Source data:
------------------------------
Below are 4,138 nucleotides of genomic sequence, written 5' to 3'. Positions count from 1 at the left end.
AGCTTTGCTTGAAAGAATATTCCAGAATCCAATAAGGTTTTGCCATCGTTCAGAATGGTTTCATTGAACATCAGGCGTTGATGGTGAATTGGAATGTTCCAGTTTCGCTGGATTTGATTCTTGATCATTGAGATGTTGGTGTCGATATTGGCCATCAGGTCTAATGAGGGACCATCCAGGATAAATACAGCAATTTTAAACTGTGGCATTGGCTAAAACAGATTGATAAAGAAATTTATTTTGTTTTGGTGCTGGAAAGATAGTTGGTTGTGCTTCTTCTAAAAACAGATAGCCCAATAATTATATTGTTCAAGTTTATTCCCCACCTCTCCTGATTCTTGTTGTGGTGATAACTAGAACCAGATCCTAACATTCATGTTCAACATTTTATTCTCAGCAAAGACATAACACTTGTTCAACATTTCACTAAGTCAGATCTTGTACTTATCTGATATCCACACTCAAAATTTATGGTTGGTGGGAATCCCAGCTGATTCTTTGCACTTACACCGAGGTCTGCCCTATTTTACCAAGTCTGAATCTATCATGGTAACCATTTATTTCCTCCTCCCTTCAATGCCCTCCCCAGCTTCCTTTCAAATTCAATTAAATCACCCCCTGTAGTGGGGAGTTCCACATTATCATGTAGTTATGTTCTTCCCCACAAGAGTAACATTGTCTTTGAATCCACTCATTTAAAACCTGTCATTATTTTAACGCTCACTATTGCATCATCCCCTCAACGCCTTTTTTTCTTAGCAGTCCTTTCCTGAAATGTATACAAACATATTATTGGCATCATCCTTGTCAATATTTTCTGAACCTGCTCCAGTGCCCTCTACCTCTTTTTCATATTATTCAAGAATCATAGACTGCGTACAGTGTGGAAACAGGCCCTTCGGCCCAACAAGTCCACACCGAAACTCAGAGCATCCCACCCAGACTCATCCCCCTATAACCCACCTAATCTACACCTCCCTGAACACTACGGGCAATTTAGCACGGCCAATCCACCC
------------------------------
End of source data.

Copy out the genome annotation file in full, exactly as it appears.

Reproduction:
Below are 4,138 nucleotides of genomic sequence, written 5' to 3'. Positions count from 1 at the left end.
AGCTTTGCTTGAAAGAATATTCCAGAATCCAATAAGGTTTTGCCATCGTTCAGAATGGTTTCATTGAACATCAGGCGTTGATGGTGAATTGGAATGTTCCAGTTTCGCTGGATTTGATTCTTGATCATTGAGATGTTGGTGTCGATATTGGCCATCAGGTCTAATGAGGGACCATCCAGGATAAATACAGCAATTTTAAACTGTGGCATTGGCTAAAACAGATTGATAAAGAAATTTATTTTGTTTTGGTGCTGGAAAGATAGTTGGTTGTGCTTCTTCTAAAAACAGATAGCCCAATAATTATATTGTTCAAGTTTATTCCCCACCTCTCCTGATTCTTGTTGTGGTGATAACTAGAACCAGATCCTAACATTCATGTTCAACATTTTATTCTCAGCAAAGACATAACACTTGTTCAACATTTCACTAAGTCAGATCTTGTACTTATCTGATATCCACACTCAAAATTTATGGTTGGTGGGAATCCCAGCTGATTCTTTGCACTTACACCGAGGTCTGCCCTATTTTACCAAGTCTGAATCTATCATGGTAACCATTTATTTCCTCCTCCCTTCAATGCCCTCCCCAGCTTCCTTTCAAATTCAATTAAATCACCCCCTGTAGTGGGGAGTTCCACATTATCATGTAGTTATGTTCTTCCCCACAAGAGTAACATTGTCTTTGAATCCACTCATTTAAAACCTGTCATTATTTTAACGCTCACTATTGCATCATCCCCTCAACGCCTTTTTTTCTTAGCAGTCCTTTCCTGAAATGTATACAAACATATTATTGGCATCATCCTTGTCAATATTTTCTGAACCTGCTCCAGTGCCCTCTACCTCTTTTTCATATTATTCAAGAATCATAGACTGCGTACAGTGTGGAAACAGGCCCTTCGGCCCAACAAGTCCACACCGAAACTCAGAGCATCCCACCCAGACTCATCCCCCTATAACCCACCTAATCTACACCTCCCTGAACACTACGGGCAATTTAGCACGGCCAATCCACCC